Almost makes a defeat feel like a victory!




Now you're thinking like a true Frenchman!
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Frank Riskey
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Boise
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Doug, thank you for the excellent session reports. You are making me want to play 3R again - and it has been many years since my last game.
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Patrick Bauer
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Reading
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I'm glad you recognized the French air situation. While you've hinted in another thread that the 1:2 fails; all the demoralization you've experienced would be washed away by a recapture of Paris.

The constant peril of the Italian armor in Taranto will color all British activity in the Med. It's an inexpensive threat on his part, that allows him to take serious advantage of any mistake or misfortune on your part.

I'm curious, what unit did the Germans use to garrison Romania? With 15 factors in Hungary and Bulgaria, and 3 in Finland; Germany may be in violation of 25.6 (unless Romania is garrisoned with a replacement). He may be going for both Yugoslavia and Greece.
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Doug Poskitt
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moonglum01 wrote:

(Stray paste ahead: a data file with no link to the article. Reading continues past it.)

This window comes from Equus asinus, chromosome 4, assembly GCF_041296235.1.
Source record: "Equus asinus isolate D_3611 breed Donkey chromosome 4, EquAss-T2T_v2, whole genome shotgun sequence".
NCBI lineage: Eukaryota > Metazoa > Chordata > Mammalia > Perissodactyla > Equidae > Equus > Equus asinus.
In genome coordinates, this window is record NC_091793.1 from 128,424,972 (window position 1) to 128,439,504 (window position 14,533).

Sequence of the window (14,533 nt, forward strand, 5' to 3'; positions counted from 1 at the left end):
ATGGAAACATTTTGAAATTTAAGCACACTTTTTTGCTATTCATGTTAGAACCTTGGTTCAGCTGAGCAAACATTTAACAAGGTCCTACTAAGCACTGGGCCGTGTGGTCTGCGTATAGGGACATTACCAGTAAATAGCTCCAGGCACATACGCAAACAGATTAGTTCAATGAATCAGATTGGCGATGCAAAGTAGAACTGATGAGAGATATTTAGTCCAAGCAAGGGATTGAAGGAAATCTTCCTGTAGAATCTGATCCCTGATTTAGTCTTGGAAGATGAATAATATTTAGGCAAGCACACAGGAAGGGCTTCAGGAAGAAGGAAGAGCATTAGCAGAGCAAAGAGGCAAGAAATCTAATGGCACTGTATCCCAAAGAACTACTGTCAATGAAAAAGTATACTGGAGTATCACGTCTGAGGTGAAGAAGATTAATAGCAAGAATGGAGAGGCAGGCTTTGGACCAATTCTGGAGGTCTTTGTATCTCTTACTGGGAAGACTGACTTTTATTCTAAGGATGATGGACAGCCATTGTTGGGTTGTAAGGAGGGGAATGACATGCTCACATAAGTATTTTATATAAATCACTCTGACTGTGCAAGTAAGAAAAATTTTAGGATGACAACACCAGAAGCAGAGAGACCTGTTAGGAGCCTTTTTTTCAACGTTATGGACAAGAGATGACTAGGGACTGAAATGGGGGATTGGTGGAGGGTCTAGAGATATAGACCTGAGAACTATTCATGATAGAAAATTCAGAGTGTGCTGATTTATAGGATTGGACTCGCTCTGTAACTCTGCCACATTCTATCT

dougposkitt wrote:
Axis Summer 1940

Almost makes a defeat feel like a victory!




Now you're thinking like a true Frenchman!

Vive la France!
 
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Doug Poskitt
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friskey wrote:
Doug, thank you for the excellent session reports. You are making me want to play 3R again - and it has been many years since my last game.

Thank you for your comment Frank. Glad you like them. Go on ... blow the dust off the box and get it open.
 
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Doug Poskitt
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SewerStarFish wrote:
I'm glad you recognized the French air situation. Just in the nick of time I can tell you. I realised the narrowness of my focus on that literally as I was about to fly the DAS. While you've hinted in another thread that the 1:2 fails; all the demoralization you've experienced would be washed away by a recapture of Paris.

The constant peril of the Italian armor in Taranto will color all British activity in the Med. It's an inexpensive threat on his part, that allows him to take serious advantage of any mistake or misfortune on your part. True enough Patrick. The armour in Taranto - and what it can potentially be used for - inhibits me somewhat at the moment. If you remember in an earlier turn, you promoted my opponent to an "annoying bastard" - I'll adavnce him further up the ladder as a "right royal pain in the ass".

I'm curious, what unit did the Germans use to garrison Romania? With 15 factors in Hungary and Bulgaria, and 3 in Finland; Germany may be in violation of 25.6 (unless Romania is garrisoned with a replacement). He may be going for both Yugoslavia and Greece.
Rumania - garrisoned by a Replacement unit. As of the Summer 1940 turn, he had 19 factors in the German Minor Allies, so was within the limit of 25.6. Any yeah ... Yugoslavia and Greece look set for a Blitzkrieg as of the play of this turn.